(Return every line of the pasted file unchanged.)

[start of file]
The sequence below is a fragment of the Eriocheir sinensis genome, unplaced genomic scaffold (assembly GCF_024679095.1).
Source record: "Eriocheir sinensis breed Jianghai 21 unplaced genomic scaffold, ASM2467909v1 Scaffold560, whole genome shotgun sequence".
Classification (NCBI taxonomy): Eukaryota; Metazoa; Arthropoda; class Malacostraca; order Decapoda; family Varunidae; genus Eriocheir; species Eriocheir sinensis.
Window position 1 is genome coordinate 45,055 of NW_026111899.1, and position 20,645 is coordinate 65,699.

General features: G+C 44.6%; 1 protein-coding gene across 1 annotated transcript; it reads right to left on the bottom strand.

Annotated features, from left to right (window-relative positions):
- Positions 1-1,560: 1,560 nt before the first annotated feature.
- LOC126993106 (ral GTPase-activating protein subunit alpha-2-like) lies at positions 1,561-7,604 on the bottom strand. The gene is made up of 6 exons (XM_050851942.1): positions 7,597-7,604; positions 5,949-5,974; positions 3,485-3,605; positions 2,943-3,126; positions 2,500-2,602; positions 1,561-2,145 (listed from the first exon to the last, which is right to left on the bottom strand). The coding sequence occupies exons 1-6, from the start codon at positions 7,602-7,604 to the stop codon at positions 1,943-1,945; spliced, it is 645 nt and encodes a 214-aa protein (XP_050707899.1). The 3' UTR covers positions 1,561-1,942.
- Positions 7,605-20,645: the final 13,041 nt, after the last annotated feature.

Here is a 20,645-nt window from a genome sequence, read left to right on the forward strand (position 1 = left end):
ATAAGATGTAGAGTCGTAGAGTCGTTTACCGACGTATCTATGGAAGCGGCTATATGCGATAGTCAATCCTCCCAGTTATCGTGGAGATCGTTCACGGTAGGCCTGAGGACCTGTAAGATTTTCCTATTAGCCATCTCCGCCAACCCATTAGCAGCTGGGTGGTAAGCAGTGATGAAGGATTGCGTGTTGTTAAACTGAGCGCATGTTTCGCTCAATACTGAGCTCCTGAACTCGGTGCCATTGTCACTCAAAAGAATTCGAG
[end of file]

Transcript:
The sequence below is a fragment of the Eriocheir sinensis genome, unplaced genomic scaffold (assembly GCF_024679095.1).
Source record: "Eriocheir sinensis breed Jianghai 21 unplaced genomic scaffold, ASM2467909v1 Scaffold560, whole genome shotgun sequence".
Classification (NCBI taxonomy): Eukaryota; Metazoa; Arthropoda; class Malacostraca; order Decapoda; family Varunidae; genus Eriocheir; species Eriocheir sinensis.
Window position 1 is genome coordinate 45,055 of NW_026111899.1, and position 20,645 is coordinate 65,699.

General features: G+C 44.6%; 1 protein-coding gene across 1 annotated transcript; it reads right to left on the bottom strand.

Annotated features, from left to right (window-relative positions):
- Positions 1-1,560: 1,560 nt before the first annotated feature.
- LOC126993106 (ral GTPase-activating protein subunit alpha-2-like) lies at positions 1,561-7,604 on the bottom strand. The gene is made up of 6 exons (XM_050851942.1): positions 7,597-7,604; positions 5,949-5,974; positions 3,485-3,605; positions 2,943-3,126; positions 2,500-2,602; positions 1,561-2,145 (listed from the first exon to the last, which is right to left on the bottom strand). The coding sequence occupies exons 1-6, from the start codon at positions 7,602-7,604 to the stop codon at positions 1,943-1,945; spliced, it is 645 nt and encodes a 214-aa protein (XP_050707899.1). The 3' UTR covers positions 1,561-1,942.
- Positions 7,605-20,645: the final 13,041 nt, after the last annotated feature.

Here is a 20,645-nt window from a genome sequence, read left to right on the forward strand (position 1 = left end):
ATAAGATGTAGAGTCGTAGAGTCGTTTACCGACGTATCTATGGAAGCGGCTATATGCGATAGTCAATCCTCCCAGTTATCGTGGAGATCGTTCACGGTAGGCCTGAGGACCTGTAAGATTTTCCTATTAGCCATCTCCGCCAACCCATTAGCAGCTGGGTGGTAAGCAGTGATGAAGGATTGCGTGTTGTTAAACTGAGCGCATGTTTCGCTCAATACTGAGCTCCTGAACTCGGTGCCATTGTCACTCAAAAGAATTCGAG